That didn’t occur; the system never deployed to any clinic or cutter, said Eric Helsher, an executive with Epic. The next missed deadline was March 2012, which Trent Janda — the Coast Guard doctor serving as project leader — announced in a summer 2011 newsletter of the Uniformed Services Academy of Family Physicians.

One can only wonder what penalties the contract called for if the goals and timelines were not met.  That software was not deployed even to any pilot sites is nearly unimaginable to me.

As Janda set the new goal, he acknowledged there had been “multiple hurdles and delays,” and explained that the service had expanded its ambitions.

“Immediately upon award of the contract, we began a comprehensive analysis of the clinical workflows and existing information systems,” Janda wrote. “Many of the weaknesses became apparent as we compared ourselves to industry standards and best practices. Frequently, a weakness would lead to others, ultimately leading to the need for an additional system. The work-flow analysis quickly grew into a system wide re-engineering project like a snowball rolling down the mountainside.”

This sounds like a groundbreaking level of project mayhem and chaos, even for HIT.

The comment reveals that the agency failed to do necessary advance planning, says Theresa Cullen, an informatics executive with the Regenstrief Institute who formerly worked with Veterans Health Affairs and the Indian Health Service.

“They should have done a full needs assessment,” she said. “One would have normally done the workflow evaluation prior to the release of the RFP.”

If true, I believe it was an obligation of EPIC and the multiple contractors to have pointed that out to their future customer, and adjusted their bids accordingly, taking into account the time and resources needed for this type of work – or not placed a bid at all.  Such deficiencies and what they mean towards project progress and failure are obvious – to anyone who’s learned from history.

… Cullen also found it odd that the Coast Guard didn’t hire consultants to implement the new system until September 2012. The service ended up hiring Leidos, which also maintained its old EHR.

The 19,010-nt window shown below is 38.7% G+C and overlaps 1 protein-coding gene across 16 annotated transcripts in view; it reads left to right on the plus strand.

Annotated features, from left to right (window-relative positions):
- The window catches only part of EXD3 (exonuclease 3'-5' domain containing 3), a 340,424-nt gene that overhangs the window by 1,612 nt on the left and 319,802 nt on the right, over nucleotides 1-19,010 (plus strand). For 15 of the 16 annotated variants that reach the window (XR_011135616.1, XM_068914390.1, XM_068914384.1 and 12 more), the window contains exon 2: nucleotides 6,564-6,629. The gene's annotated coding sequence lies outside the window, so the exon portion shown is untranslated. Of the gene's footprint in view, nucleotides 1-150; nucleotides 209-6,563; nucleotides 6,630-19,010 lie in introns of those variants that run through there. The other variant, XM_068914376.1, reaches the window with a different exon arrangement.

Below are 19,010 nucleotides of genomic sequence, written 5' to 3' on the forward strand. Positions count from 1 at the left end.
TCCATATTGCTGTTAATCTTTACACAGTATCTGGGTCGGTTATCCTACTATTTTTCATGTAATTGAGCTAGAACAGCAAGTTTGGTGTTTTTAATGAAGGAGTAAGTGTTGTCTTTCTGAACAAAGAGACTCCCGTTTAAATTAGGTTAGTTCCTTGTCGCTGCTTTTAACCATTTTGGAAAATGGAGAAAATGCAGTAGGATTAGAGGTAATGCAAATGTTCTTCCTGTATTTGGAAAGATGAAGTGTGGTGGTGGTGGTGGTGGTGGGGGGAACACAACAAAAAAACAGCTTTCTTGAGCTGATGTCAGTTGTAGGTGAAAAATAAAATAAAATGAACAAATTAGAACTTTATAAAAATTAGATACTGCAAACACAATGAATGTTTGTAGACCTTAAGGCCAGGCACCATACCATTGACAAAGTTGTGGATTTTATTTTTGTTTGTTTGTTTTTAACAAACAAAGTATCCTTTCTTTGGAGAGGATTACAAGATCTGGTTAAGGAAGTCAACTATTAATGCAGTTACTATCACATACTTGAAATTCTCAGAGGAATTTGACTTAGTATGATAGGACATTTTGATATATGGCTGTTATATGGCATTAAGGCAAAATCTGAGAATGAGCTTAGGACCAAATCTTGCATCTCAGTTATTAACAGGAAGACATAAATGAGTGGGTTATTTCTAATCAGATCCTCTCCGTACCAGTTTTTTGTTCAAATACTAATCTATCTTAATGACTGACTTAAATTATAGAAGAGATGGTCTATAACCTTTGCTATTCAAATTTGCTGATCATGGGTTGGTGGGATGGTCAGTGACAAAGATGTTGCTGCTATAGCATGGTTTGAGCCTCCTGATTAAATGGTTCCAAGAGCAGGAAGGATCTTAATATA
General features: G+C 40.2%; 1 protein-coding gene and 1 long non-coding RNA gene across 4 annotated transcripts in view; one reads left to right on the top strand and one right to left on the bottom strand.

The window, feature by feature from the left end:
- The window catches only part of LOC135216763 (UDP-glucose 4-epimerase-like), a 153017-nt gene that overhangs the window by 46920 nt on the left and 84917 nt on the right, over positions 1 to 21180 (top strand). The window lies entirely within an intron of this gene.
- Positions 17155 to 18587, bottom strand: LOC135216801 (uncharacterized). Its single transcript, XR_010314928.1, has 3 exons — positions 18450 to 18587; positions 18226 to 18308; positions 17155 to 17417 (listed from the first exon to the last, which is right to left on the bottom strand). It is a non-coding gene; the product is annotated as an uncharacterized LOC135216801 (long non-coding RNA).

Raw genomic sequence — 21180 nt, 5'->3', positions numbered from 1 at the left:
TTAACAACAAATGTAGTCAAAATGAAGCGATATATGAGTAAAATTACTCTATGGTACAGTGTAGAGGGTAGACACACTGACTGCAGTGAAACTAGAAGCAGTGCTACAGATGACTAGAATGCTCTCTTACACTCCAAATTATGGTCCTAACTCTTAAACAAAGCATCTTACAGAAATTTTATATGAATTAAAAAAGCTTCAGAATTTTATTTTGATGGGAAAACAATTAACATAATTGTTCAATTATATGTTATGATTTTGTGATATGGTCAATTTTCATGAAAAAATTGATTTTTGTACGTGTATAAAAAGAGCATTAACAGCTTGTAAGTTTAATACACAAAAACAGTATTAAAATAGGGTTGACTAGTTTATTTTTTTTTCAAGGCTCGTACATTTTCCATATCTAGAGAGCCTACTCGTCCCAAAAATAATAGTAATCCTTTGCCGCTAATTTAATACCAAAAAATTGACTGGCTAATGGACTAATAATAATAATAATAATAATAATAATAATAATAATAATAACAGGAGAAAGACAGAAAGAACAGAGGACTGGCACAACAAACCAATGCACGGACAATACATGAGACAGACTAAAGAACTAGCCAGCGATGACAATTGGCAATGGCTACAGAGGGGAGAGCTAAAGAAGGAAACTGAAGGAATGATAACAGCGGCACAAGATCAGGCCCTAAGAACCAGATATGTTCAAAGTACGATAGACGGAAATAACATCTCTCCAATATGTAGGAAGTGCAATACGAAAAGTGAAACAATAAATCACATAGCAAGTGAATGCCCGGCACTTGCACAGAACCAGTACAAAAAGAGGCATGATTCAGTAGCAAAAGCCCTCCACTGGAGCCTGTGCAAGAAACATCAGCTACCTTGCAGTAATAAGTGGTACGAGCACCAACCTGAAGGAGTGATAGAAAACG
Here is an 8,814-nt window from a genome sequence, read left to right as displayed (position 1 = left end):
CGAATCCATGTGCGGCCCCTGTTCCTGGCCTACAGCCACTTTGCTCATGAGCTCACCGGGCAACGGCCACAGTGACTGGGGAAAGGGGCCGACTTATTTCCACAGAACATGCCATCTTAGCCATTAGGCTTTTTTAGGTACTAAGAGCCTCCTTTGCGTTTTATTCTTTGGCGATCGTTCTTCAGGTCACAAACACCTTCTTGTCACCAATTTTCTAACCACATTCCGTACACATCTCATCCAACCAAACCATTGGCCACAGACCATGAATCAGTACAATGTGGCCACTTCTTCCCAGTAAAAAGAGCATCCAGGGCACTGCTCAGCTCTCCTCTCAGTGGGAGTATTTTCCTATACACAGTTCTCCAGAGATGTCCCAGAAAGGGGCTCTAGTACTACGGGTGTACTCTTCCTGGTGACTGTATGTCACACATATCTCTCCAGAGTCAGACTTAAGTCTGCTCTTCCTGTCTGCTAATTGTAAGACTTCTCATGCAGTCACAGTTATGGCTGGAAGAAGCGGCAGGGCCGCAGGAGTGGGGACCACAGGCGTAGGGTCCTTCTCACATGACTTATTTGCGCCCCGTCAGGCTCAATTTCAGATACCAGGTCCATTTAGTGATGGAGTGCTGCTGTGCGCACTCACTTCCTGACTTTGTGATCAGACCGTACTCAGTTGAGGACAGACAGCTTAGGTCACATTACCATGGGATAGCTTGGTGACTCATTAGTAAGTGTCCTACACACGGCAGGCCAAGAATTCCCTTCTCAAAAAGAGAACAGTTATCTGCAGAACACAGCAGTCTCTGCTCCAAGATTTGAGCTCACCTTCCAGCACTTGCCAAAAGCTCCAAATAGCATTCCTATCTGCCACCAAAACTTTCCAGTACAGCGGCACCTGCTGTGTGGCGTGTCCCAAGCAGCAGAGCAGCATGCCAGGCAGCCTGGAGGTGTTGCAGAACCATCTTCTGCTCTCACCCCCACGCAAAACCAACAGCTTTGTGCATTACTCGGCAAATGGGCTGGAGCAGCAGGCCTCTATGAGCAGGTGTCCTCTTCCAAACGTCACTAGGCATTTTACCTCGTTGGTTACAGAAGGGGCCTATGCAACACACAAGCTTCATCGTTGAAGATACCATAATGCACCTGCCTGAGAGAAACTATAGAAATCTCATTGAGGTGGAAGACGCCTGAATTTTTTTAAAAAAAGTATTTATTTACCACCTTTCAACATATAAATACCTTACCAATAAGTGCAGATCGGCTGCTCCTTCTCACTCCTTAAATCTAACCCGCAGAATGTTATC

The Coast Guard further complicated the process by deciding to team up with the State Department. Its original request was complicated enough, with installations spanning six time zones. The partnership with State meant implementing across 170 countries. (A spokeswoman for State said the agency was investigating its options, but refused additional comment).

The sheer number of sites led Cullen to question whether Coast Guard and State had devoted enough resources to the project. Between Epic and Leidos, the project was budgeted for roughly $31 million. That was “an inadequate amount of funding for what you’re asking to do,” she said. Consultants receive roughly $100 an hour, and Epic’s work with clinicians is time-consuming.

Again, those hired knew, should have known, or should have made it their business to know that under such conditions, if true, project failure was the predictable outcome.  They are supposed to be the HIT experts, after all, not the Coast Guard.

While a very efficient health care system could implement the EHR, she said, the Coast Guard lacks that reputation. She speculated that Epic intentionally underbid the contract. (Epic’s Helsher said that “the contract was viable and we were fully motivated to lead a successful install.”)

Someone is right, and someone is wrong.  I leave it to the reader to decide who was correct and who wasn’t.

Anecdotes of further delays pepper various newsletters and reports from 2012 through 2015. Server failures scuttled a pilot rollout in 2014, then developed into deeper problems, and last July the systems started failing on a more regular basis.

Perhaps the “anecdotes” need to be turned into “teachable moments” through legal discovery by federal law enforcement.

The Coast Guard advised retirees and dependents that month that, due to incompatibility between its EHR and the Department of Defense’s new medication reconciliation system, they couldn’t get their prescriptions filled at Coast Guard clinics.